The Sea Defence?

I’ve spent a lot of time around the docks and the river here in Liverpool lately. Separately walking the North and the South Docks and a fair bit of time at the Pier Head.

And I was sat at the Pier Head on Christmas Day when I sent Sarah this picture from my phone.

The Pier Head, Christmas Day.

The Pier Head, Christmas Day.

With hardly any people around the bleak expanse of the hard landscaping here looks particularly brutal.

Then in my New Year’s Day post I cited this landscaping as one of Liverpool’s worst bits of architecture.

Harsh landscaping with a wasted canal in the middle of it.

Harsh landscaping with a wasted canal in the middle of it.

Then yesterday the high tides and storms that have been happening with increasing frequency hit the whole of west coast Britain.

Turning the peaceful river of Christmas Day...

Turning the peaceful river of Christmas Day…

Into this.

Into this.

And changing my mind about the landscaping of the Pier Head. Sure, it’s harsh and ugly if you view it as an extension of the Leeds and Liverpool Canal.

But not if you see it for what I think is its primary purpose, as a sea defence.

But not if you see it for what I think is its primary purpose might well be, a sea defence.

Think about it. From Seaforth to Herculaneum the city is effectively protected from the high tides and storms of global warming by its huge docks system. It wasn’t built for that, but that’s effectively what it’s doing now. Except for right here at the centre of the city, until very recently.

Early in the 20th century the George’s Dock here was filled in for the building of our Three Graces. Cutting the link between the North and South Docks and, accidentally, making the centre of the city vulnerable to flooding.

So, a few years ago, when the City announced that a new ‘extension’ of the Leeds and Liverpool Canal would be constructed at the foot of the Three Graces, most of us thought ‘That’s nice’ and looked forwards to seeing barges sailing across our Waterfront. In the autumn I duly took these idyllic pictures of a couple of people sailing their barge along the canal ‘extension’ on a gorgeously sunny, still, day.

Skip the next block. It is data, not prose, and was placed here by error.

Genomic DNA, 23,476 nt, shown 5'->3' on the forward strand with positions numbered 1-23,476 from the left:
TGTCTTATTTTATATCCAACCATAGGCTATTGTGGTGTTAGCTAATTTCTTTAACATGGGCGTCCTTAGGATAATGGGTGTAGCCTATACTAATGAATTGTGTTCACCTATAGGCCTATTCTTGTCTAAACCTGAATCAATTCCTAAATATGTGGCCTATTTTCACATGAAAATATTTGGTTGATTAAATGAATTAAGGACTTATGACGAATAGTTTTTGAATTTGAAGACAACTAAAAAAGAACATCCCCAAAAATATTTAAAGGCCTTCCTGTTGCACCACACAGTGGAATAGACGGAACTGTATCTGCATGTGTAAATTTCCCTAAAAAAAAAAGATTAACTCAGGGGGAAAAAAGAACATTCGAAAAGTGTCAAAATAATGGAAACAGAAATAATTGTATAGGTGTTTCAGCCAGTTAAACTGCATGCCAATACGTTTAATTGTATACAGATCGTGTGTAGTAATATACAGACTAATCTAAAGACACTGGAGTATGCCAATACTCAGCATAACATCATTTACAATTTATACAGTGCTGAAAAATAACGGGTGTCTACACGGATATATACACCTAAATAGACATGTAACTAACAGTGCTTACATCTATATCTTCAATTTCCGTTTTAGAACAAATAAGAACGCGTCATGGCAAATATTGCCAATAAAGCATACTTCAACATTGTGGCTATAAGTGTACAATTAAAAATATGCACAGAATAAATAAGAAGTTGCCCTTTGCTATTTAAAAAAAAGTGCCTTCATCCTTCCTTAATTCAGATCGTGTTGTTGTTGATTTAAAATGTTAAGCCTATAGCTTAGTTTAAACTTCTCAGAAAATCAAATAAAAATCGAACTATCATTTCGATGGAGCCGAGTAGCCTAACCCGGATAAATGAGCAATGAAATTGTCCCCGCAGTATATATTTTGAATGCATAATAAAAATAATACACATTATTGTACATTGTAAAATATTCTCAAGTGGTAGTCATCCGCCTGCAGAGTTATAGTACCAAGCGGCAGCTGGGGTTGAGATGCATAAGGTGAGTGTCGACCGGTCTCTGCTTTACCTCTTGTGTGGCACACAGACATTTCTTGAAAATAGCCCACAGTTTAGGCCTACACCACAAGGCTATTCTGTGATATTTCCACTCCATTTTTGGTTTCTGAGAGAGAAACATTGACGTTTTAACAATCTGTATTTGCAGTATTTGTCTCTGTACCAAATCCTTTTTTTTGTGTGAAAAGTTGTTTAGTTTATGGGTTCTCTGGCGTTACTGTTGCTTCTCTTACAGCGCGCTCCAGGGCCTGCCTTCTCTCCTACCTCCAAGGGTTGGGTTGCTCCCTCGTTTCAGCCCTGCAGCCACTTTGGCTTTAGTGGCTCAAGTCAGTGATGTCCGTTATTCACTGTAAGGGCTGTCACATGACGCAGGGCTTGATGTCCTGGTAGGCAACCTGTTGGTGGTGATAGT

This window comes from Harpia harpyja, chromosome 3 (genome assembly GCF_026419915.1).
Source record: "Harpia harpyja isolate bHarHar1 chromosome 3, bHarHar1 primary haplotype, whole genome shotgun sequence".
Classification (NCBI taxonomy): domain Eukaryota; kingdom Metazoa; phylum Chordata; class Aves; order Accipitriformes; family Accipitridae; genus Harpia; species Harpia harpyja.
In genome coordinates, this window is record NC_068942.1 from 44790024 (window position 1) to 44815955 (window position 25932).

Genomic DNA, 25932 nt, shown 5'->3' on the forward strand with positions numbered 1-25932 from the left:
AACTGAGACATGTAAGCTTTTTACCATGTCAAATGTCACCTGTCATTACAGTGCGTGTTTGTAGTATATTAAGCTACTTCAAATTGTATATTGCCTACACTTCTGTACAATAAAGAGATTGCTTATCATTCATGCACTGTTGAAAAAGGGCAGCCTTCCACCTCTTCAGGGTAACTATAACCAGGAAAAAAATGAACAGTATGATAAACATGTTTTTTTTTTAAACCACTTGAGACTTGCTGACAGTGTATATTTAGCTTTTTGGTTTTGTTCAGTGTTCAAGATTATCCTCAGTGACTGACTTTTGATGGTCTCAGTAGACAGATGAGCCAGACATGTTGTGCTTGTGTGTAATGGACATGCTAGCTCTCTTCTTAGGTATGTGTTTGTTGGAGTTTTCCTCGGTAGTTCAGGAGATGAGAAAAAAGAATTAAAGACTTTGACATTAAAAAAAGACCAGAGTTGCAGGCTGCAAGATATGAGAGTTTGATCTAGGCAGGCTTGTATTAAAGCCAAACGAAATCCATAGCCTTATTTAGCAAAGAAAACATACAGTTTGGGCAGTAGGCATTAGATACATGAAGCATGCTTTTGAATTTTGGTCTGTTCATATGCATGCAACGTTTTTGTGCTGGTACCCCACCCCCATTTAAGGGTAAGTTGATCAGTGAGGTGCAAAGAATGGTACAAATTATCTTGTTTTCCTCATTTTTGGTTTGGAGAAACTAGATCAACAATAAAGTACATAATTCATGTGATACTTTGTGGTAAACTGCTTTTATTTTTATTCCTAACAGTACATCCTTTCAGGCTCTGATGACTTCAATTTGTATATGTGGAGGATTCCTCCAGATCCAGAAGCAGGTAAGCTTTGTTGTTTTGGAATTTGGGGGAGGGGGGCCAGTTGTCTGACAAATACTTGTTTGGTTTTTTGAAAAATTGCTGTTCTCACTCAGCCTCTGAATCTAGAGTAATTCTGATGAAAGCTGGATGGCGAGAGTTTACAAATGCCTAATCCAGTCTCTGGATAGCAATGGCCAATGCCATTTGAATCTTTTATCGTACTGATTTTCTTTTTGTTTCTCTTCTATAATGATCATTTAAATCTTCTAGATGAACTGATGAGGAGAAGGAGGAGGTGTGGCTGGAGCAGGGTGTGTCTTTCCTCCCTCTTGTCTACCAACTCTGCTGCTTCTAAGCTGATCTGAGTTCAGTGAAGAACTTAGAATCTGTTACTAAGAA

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Nice pictures, if I do say so. But that’s not a canal ‘extension’ is it? That’s the Princes Dock.

The Leeds and Liverpool Canal originally terminated at Leeds Street.

After passing through the industrial lands of Vauxhall.

After passing through the industrial lands of Vauxhall.

The canal is still there.

The canal is still there.

Though most of the industry is gone now.

Though most of the industry is gone now.

And since 1846 the canal has entered the river at Stanley Dock.

And since 1846 the canal has entered the river at Stanley Dock.

So the new ‘extension’ is nothing to do with the original canal. But it does join the North and South Docks back together. Here’s how.

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But forget idyllic vistas of barges on the Waterfront. As it gets close to the Liver Buildings the ‘canal’ enters something that looks increasingly like a drain. And that’s what I think it is.

The Sea Defense.

The Sea Defense.

For draining floodwaters away from the historic buildings, museums and shops of the city centre. Draining it away into the vast basins of the North and South Docks, once again linked up by this ingenious bit of drainage.

Or maybe I'm wrong and it's purely accidental?

Or maybe I’m wrong and it’s purely accidental?

I don’t think so though. So well done Liverpool City Council for this far-sighted piece of global warming planning. And I now understand why the hard landscaping at the Pier Head looks like a piece of industrial drainage, because that’s what it is, isn’t it?

Thanks to fellow Liverpool historian @Liverpool1207 for the storm photos, published yesterday on Twitter.

sss

3 thoughts on “The Sea Defence?

  1. karenlawrencephotography

    Ronnie, i have to say i dont like the new ‘grace’ such a shame to plop a square building next to three beautiful iconic buildings. I havent had a look at the new canal but it did a good job of saving the square blob and the shops. We luckily didnt have too bad a time either this time, not as much damage thank heavens, though one poor family on the front in West Kirby were busy re-building their garden wall only to have it washed away yesterday lunch time.
    I liked your photos of the canal by the way.

    Reply

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